Trump’s Executive Order To Repeal Regulations Puts EPA In The Crosshairs

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Michael Bastasch DCNF Managing Editor
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President Donald Trump signed a sweeping executive order Monday demanding federal agencies repeal two regulations for every new one issued, marking the delivery of a campaign promise to cut most federal rules.

Trump’s making good on a promise to repeal 75 percent of federal regulations, including rolling back most of the $900 billion in regulations issued by agencies, like the Environmental Protection Agency (EPA), during the Obama years.

One provision in Trump’s order could have massive implications for EPA — whose methodology for crafting regulations have come under fire in recent years — by standardizing the way different agencies measure the costs and benefits of new rules.

Trump ordered the White House’s Office of Management and Budget (OMB) to issue guidances “standardizing the measurement and estimation of regulatory costs.” On top of that, OMB will control how agencies go about repealing two rules for every new one issued.

OMB will set “standards for determining what qualifies as new and offsetting regulations; standards for determining the costs of existing regulations that are considered for elimination; processes for accounting for costs in different fiscal years; methods to oversee the issuance of rules with costs offset by savings at different times or different agencies; and emergencies and other circumstances that might justify individual waivers of the requirements of this section.”

This is a big win for Republican lawmakers who had concerns Obama’s EPA was fudging the numbers to make regulations look more cost-effective than they would otherwise be.

Republicans have long criticized EPA for counting “co-benefits” of regulation towards its cost effectiveness.

The cost of EPA’s mercury rule for power plants, for example, outweigh the benefits by ratio of 1600-to-1 when looking at reductions in mercury emissions — the whole point of the rule.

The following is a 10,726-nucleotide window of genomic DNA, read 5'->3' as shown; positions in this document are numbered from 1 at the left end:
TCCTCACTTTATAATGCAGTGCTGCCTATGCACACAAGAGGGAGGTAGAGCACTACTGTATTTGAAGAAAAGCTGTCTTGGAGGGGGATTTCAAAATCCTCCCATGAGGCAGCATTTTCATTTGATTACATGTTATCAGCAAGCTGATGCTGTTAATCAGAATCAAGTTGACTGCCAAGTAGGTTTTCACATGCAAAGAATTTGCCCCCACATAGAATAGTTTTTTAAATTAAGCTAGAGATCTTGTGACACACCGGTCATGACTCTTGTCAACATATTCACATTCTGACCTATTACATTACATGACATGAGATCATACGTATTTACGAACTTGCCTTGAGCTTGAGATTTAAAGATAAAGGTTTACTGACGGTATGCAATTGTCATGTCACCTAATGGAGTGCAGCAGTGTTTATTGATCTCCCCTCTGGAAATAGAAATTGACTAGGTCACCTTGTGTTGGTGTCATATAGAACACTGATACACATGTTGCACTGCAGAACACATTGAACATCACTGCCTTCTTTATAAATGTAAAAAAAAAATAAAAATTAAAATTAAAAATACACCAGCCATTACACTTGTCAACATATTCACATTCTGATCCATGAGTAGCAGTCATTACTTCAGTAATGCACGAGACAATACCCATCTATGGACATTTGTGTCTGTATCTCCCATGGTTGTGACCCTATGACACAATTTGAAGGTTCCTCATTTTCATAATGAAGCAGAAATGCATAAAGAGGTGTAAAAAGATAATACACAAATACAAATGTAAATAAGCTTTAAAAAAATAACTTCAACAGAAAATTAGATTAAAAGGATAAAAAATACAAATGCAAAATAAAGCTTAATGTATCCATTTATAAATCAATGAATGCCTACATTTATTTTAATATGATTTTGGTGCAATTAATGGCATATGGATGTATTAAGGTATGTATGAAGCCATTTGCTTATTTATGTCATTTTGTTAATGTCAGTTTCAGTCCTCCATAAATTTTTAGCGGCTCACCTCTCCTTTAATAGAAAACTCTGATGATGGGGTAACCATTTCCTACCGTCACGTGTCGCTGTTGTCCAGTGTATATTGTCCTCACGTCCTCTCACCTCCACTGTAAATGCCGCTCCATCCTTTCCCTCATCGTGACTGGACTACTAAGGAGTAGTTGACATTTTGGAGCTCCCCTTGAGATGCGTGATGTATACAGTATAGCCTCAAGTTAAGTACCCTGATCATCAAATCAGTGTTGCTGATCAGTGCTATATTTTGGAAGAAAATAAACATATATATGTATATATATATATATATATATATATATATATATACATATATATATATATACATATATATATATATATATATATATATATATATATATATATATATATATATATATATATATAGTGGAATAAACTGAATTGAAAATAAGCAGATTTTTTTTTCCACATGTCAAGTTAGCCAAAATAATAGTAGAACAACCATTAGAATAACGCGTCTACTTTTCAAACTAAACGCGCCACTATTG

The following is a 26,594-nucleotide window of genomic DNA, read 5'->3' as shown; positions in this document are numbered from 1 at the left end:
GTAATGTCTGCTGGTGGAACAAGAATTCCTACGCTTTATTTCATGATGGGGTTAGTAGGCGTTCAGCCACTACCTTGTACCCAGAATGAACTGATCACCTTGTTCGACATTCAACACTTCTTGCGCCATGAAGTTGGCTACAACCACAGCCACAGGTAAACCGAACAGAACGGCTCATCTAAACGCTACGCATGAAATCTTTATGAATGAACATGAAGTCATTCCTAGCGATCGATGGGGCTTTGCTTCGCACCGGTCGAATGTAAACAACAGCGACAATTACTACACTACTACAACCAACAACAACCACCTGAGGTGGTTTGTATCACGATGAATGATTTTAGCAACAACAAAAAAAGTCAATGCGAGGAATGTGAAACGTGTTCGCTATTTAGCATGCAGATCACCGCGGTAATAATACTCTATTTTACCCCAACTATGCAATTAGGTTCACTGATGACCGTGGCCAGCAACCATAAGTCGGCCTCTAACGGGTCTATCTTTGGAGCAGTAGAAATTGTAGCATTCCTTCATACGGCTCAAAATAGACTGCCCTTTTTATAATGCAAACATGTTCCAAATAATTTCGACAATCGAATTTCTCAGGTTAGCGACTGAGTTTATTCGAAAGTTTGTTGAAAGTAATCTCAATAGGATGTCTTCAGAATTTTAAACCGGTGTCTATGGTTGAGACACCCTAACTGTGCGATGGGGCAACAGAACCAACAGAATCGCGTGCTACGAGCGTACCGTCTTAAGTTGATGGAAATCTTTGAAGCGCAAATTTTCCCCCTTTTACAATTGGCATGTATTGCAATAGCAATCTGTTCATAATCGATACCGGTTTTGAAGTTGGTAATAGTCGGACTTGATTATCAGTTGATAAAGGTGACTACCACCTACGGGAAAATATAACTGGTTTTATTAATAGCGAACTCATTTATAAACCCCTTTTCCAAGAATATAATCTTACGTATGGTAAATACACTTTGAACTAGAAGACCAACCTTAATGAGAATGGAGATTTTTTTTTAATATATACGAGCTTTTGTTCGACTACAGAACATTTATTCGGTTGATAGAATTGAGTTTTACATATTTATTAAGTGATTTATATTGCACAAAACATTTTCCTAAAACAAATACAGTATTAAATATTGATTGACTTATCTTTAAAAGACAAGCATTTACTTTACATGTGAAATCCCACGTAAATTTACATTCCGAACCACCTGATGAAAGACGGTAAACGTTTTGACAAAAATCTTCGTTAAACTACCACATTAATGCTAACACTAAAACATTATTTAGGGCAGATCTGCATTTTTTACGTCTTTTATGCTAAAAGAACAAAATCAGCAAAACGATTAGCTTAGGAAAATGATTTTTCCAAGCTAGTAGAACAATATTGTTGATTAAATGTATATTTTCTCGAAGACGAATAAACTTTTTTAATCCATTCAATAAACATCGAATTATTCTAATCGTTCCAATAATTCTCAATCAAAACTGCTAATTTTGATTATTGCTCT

But EPA claimed the $10 billion mercury rule would yield between $37 billion to $90 billion in monetized health benefits a year. Virtually all of this comes from the “co-benefits” of reducing other pollutants, like fine particulate matter.

Republicans have argued counting “co-benefits” opens up the possibility of double-counting emissions reductions.

Wyoming Republican Sen. John Barrasso accused the EPA of double-counting the co-benefits of reducing fine particulate matter in its Clean Power Plan (CPP) rule to limit carbon dioxide emissions from power plants.

Barrasso cited a statement in EPA’s draft regulatory analyses claiming “it is possible that some costs and benefits estimated in this RIA may account for the same air quality improvements as estimated in the illustrative [National Ambient Air Quality Standards] RIAs.”

EPA says the CPP will cost $8.4 billion per year in 2030 and yield public health and climate benefits of $34 billion to $54 billion per year — $14 billion to $34 billion of which come from reducing air pollutants that have nothing to do with global warming.

EPA officials, however, said they did not double-count any co-benefits.

Utah Republican Rep. Jason Chaffetz asked EPA why it massively inflated the estimate it uses for calculating its “Value of Statistical Life” (VSL) measure — the monetary value to every estimated life that would be saved by an agency rule.

EPA’s has used different VSL estimates for different rules over the past decade without any apparent explanation.

“EPA’s use of VSL appears to have changed dramatically in recent years, at a rate well in excess of inflation and inconsistently with other agencies,” Chaffetz wrote in a 2015 letter to the agency. “Since 2000, other agencies have used a variety VSLs, including $3 million and $5 million.”

“For example, for EPA’s 2015 ozone regulation, EPA assessed at least $4.1 billion in benefits and $2.2 billion in costs using a VSL of $10 million in 2011 dollars for a life saved in 2020,” Chaffetz wrote. “Applying the Department of Transportation’s 2005 VSL proportionally to EPA’s analysis, the estimated benefits decline well under $2 billion, at which point the EPA’s own analysis would indicate the regulation was not worth pursuing.”

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